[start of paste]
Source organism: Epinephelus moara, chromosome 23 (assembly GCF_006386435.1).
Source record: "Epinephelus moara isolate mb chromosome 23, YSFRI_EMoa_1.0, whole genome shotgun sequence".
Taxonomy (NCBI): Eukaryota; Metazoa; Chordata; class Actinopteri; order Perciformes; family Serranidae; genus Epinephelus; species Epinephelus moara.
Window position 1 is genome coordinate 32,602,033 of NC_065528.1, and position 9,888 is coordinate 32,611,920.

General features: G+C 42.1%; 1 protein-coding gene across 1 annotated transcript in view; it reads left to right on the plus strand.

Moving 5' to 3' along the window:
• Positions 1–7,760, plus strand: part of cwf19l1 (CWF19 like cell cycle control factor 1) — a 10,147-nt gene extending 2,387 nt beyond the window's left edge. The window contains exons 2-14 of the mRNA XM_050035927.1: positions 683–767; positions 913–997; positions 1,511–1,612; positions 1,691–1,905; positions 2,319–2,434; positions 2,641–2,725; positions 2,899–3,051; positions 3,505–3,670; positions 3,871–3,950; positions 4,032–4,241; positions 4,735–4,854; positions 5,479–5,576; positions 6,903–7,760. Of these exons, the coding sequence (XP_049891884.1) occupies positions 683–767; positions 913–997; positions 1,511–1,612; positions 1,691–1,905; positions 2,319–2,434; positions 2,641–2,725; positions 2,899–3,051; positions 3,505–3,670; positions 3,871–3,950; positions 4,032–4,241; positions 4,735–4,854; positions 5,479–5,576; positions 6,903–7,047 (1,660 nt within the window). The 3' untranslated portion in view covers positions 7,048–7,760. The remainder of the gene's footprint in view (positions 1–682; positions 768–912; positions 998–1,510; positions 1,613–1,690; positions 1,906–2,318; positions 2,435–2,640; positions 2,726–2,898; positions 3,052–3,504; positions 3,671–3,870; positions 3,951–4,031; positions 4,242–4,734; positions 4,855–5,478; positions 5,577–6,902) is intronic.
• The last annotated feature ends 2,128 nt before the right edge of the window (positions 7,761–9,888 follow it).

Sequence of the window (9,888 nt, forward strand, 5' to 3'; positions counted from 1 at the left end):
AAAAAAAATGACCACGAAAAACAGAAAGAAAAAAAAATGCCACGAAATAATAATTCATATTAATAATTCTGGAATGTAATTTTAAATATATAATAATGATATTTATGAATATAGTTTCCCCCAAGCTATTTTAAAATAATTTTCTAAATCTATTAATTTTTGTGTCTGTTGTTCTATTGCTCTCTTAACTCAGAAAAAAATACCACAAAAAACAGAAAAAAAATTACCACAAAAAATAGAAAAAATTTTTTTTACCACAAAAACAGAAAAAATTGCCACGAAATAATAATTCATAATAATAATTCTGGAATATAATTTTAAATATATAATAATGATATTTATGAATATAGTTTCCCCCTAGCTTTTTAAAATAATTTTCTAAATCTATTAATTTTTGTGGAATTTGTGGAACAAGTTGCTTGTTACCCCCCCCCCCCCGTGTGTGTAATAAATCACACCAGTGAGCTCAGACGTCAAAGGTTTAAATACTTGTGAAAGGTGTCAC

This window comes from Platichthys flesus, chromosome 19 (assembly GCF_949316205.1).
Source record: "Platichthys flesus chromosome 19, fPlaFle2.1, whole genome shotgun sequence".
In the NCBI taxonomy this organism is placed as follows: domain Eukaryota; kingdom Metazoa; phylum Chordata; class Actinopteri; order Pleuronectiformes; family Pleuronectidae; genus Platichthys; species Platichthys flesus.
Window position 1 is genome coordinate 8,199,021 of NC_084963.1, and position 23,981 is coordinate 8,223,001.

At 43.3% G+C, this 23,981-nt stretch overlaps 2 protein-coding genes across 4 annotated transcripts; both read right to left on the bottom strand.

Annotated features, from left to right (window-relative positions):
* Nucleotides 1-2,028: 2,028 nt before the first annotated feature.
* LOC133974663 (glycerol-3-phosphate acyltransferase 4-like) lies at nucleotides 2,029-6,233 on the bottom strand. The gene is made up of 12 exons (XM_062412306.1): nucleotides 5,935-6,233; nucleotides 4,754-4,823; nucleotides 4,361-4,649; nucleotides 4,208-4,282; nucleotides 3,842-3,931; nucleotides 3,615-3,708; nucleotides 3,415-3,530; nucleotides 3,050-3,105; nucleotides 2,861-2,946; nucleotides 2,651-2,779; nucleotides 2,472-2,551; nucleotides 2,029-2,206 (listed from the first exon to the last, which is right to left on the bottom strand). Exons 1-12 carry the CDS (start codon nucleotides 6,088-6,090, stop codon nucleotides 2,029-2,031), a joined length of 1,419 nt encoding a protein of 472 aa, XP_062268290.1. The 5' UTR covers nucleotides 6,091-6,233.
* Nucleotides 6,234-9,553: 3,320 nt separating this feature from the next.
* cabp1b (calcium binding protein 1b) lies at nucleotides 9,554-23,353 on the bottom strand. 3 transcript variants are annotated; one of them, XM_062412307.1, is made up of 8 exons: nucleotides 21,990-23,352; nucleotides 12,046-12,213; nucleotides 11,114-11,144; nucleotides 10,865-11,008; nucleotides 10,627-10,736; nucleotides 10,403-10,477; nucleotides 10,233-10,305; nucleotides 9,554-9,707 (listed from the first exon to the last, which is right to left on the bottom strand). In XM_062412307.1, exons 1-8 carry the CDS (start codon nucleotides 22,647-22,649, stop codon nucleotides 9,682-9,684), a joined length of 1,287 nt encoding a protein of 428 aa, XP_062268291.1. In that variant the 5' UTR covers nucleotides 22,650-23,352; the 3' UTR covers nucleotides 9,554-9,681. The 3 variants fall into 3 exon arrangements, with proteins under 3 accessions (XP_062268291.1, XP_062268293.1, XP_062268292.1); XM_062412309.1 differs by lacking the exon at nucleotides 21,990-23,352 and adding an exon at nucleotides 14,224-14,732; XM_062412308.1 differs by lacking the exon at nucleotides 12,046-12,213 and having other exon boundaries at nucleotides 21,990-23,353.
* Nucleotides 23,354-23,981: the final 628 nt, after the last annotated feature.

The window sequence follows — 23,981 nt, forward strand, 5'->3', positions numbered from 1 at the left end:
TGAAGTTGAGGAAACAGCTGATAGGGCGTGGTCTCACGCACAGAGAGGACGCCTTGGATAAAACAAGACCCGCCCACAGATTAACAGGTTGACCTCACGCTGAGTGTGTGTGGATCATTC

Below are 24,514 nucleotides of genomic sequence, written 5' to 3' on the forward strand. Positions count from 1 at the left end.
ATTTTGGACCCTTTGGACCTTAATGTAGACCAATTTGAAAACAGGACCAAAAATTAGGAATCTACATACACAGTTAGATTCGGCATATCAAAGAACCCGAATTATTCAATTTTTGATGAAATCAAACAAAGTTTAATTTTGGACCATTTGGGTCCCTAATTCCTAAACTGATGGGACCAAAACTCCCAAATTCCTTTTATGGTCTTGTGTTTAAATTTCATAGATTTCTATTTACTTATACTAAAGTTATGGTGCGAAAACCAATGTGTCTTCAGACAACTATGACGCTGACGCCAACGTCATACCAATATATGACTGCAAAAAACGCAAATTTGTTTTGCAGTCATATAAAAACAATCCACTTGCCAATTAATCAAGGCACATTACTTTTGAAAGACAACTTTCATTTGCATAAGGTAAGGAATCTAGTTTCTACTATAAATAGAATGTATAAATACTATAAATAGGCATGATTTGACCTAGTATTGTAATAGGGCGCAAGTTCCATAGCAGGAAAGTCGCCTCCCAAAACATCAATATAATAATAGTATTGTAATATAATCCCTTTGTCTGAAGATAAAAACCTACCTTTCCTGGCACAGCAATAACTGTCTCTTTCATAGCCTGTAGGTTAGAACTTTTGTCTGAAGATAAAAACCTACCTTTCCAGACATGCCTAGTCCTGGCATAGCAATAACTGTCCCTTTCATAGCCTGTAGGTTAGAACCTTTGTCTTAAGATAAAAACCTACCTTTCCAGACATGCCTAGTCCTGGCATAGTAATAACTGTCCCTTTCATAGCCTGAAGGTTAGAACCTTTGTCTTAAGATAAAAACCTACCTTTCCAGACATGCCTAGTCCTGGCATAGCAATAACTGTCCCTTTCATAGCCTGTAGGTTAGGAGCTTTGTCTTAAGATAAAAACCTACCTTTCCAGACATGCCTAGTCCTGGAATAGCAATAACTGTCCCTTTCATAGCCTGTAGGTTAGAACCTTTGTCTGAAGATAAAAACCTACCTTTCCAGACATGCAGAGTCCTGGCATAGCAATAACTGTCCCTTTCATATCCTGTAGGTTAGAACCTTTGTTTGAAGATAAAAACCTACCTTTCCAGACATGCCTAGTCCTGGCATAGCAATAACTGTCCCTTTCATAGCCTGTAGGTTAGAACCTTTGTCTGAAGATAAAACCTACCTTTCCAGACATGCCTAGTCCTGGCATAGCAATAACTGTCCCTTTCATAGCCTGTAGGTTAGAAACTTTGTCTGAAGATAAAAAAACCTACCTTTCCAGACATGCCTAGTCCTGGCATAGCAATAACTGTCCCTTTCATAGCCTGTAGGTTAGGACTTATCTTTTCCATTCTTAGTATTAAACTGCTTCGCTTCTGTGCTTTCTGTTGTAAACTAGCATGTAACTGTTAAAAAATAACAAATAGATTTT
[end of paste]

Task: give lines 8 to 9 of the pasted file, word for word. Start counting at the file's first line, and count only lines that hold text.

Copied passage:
• The last annotated feature ends 2,128 nt before the right edge of the window (positions 7,761–9,888 follow it).

Sequence of the window (9,888 nt, forward strand, 5' to 3'; positions counted from 1 at the left end):